Home News COVID-19 Business Updates Area COVID-19 Numbers Update – Aug. 11

Area COVID-19 Numbers Update – Aug. 11

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Houston County Remains Down, Anderson County Continues to Climb

By Will Johnson

Messenger Reporter

EAST TEXAS – While some say COVID-19 is a hoax, over 163,000 dead Americans seem to indicate otherwise. Furthermore by Aug. 11, the Texas Department of State Health Services (TxDSHS) reported more than 8,500 Texans have suffered a COVID-19 related death.

States that began to re-open in May are starting to close back down and Texas is very close to finding itself under stay-at-home orders, once again.

Over a month ago, Gov. Greg Abbott pushed pause on the Texas re-opening. Elective surgeries were put on hold. Bars were closed once again and restaurants were back to only serving at 50 percent of their capacity. Tubing and rafting businesses were shut down and outside gatherings of 100 or more required governmental authorization.

On Thursday, July 2, Abbott issued an executive order which stated, “Every person in Texas shall wear a face covering over the nose and mouth when inside a commercial entity or other building or space open to the public, or when in an outdoor public space, wherever it is not feasible to maintain six feet of social distancing from another person not in the same household.”

From July 1 until Aug. 10, the number of reported new cases of COVID-19 has stayed above the 7,000 mark on 32 of the 41 days. On July 15, the state of Texas saw a single-day record of 10,791 cases reported. 

Houston and Anderson Counties are not exceptions as both counties have seen a sharp increase in the number of confirmed cases. While the two counties saw a decline during the latter part of May and the early part of June, as spring became summer and the temperatures began to rise, the number of confirmed cases has also started to climb.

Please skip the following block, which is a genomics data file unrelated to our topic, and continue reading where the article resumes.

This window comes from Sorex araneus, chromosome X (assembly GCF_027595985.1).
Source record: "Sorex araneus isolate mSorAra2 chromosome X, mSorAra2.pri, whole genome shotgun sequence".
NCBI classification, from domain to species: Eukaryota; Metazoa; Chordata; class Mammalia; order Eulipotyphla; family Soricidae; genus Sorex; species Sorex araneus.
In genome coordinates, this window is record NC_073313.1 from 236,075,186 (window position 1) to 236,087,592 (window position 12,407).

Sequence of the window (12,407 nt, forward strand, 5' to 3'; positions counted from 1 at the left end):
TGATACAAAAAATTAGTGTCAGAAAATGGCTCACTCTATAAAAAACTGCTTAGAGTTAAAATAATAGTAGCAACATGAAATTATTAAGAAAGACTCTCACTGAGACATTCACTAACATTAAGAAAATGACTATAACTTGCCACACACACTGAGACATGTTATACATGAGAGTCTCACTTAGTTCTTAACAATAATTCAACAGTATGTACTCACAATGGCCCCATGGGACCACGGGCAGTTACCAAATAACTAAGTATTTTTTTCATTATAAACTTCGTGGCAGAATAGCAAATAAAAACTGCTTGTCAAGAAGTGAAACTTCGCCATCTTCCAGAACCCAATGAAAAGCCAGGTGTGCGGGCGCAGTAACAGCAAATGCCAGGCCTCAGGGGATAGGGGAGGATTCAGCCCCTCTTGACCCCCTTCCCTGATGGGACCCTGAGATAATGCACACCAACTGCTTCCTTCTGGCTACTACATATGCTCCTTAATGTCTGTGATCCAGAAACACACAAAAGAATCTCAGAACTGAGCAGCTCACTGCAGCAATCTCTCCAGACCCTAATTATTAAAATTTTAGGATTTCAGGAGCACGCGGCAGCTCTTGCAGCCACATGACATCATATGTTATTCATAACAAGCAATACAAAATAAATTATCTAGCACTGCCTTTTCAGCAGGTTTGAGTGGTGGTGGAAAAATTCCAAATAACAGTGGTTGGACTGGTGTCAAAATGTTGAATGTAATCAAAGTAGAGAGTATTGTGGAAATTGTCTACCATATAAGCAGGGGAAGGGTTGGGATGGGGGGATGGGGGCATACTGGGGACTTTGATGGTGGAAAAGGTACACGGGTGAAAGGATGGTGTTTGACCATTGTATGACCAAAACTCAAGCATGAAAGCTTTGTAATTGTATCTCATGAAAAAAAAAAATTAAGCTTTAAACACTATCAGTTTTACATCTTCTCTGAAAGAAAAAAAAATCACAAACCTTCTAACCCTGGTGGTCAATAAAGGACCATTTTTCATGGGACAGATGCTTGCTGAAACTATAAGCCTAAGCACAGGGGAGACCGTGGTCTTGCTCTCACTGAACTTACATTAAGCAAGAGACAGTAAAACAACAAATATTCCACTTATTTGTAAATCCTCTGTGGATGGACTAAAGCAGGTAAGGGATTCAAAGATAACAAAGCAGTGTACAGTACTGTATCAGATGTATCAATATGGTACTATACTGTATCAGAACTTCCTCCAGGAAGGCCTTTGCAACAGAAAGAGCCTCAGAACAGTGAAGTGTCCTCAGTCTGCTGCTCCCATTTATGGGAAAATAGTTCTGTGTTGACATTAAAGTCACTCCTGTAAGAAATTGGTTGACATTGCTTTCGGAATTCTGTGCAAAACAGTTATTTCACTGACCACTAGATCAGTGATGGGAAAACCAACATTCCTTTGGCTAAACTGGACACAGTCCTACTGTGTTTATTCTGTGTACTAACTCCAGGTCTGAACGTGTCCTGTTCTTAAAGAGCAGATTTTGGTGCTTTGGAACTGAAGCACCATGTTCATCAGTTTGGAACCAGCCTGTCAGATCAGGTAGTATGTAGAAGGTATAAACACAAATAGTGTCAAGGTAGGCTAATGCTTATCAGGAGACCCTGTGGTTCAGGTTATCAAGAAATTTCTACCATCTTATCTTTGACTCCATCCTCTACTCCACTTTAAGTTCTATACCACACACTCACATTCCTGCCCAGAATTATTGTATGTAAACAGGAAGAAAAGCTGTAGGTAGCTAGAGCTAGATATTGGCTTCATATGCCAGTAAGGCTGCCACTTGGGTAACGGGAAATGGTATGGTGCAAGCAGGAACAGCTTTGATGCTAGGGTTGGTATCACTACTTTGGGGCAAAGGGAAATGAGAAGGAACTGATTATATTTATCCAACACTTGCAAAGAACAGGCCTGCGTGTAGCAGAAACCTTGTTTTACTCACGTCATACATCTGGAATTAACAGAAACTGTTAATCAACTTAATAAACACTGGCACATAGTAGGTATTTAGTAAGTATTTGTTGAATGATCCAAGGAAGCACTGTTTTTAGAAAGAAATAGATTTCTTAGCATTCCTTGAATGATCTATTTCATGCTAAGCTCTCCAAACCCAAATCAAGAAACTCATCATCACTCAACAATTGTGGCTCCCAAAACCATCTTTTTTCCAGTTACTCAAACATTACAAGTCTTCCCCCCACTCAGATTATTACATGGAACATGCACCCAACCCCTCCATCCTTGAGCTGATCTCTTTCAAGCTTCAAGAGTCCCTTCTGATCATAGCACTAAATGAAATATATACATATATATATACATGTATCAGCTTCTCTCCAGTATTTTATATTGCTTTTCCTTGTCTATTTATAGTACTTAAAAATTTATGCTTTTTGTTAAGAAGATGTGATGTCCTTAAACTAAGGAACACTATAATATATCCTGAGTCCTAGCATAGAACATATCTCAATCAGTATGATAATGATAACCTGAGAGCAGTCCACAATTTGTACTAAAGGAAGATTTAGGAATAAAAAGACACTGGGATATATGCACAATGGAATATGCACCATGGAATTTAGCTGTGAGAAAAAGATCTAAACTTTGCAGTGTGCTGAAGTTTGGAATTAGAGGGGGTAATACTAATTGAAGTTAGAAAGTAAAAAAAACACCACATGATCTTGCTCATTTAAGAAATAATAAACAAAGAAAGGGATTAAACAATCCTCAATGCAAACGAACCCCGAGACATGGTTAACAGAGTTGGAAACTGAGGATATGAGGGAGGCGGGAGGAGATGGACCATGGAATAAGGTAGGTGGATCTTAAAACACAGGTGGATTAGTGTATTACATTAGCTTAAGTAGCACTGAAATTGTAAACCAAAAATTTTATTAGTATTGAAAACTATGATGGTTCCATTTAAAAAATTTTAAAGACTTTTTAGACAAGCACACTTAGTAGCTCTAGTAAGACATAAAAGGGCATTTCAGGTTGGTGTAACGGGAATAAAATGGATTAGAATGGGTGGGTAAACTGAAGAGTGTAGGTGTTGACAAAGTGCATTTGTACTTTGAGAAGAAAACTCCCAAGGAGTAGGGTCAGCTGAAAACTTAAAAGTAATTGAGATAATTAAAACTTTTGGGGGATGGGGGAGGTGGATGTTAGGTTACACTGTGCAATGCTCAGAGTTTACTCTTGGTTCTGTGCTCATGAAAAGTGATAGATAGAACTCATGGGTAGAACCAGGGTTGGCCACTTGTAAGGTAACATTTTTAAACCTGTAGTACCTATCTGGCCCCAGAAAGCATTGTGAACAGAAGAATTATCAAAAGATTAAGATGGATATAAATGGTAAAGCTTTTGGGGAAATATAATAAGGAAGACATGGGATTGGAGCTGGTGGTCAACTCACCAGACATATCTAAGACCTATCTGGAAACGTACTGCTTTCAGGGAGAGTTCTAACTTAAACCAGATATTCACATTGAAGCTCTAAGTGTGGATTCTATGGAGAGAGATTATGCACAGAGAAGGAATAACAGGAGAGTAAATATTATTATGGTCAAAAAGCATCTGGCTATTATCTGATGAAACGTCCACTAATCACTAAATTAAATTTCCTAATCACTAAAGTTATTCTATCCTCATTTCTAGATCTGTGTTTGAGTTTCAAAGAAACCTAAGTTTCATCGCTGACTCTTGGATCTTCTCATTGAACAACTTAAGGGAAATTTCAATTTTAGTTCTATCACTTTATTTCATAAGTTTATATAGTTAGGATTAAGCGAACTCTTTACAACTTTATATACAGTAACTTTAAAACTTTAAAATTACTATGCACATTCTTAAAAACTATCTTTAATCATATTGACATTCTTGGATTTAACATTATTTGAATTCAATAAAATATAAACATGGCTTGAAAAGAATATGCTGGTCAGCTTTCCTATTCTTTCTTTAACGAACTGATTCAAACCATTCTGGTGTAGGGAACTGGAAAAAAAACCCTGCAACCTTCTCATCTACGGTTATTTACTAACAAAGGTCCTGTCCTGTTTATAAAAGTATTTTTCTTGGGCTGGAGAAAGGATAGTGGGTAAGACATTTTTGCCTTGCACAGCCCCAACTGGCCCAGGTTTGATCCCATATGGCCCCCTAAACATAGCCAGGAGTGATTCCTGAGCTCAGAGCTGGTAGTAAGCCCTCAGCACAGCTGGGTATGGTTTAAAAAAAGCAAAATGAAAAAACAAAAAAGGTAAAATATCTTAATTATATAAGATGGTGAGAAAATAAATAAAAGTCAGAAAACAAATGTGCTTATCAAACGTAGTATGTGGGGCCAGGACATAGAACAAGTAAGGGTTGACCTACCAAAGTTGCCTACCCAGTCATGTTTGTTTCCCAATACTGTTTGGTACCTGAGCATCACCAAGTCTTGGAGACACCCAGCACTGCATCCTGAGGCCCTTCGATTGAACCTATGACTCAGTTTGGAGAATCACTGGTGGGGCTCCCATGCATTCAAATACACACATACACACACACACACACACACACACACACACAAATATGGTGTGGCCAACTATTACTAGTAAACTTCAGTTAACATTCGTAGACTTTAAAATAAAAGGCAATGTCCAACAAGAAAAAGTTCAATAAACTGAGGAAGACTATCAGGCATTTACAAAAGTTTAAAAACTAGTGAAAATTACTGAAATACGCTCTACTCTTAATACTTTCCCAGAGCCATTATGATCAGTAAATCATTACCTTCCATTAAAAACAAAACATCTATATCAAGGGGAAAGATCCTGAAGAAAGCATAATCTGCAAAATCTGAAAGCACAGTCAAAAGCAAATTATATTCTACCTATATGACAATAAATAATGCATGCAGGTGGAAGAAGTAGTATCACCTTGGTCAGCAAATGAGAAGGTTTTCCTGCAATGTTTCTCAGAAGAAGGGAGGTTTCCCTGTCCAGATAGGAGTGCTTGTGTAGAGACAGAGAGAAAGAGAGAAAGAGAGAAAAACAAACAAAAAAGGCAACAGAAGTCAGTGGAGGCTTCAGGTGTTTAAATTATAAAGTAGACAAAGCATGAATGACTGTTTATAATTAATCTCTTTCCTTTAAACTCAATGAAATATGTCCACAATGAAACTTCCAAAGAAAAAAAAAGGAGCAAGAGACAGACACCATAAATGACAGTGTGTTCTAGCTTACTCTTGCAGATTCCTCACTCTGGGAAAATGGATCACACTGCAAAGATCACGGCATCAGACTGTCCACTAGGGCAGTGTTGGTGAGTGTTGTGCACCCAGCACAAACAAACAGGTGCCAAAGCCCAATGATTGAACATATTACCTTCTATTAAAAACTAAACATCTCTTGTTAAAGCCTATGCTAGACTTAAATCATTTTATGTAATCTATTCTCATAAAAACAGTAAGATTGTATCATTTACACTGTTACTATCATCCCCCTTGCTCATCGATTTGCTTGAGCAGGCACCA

The latest report received from Houston County Emergency Management Coordinator Roger Dickey on Aug. 11 indicated there were 37 active cases in Houston County with 4 active cases at the Eastham Prison Unit. Last week, there were 47 cases and 60 cases at the prison facility. On July 3, there were 28 active cases in Houston County with 0 active cases at Eastham.

In addition to the 37 active cases this week, Dickey reported 134 people had recovered from the virus while there have now been four deaths in Houston County attributed to COVID-19.  

Dickey also provided a breakdown as to where the cases in Houston County were located as of Aug. 11. He reported there were 17 confirmed cases in the city of Crockett, with two more in the Crockett area.

The city of Grapeland has six confirmed cases, with five more in the Grapeland area. Dickey also reported there was one case in the Kennard area, three cases in Lovelady and three cases in the Lovelady area.  

Moving to Anderson County, Palestine Communications Officer Scott Fifer reported on Tuesday, Aug. 11, Judge Robert Johnston had received notification of 10 new cases of COVID-19 in Anderson County, bringing the total of active cases to 377. Last week on Aug. 4, there were 304 active cases. There have also been 199 reported recoveries and six deaths in Anderson County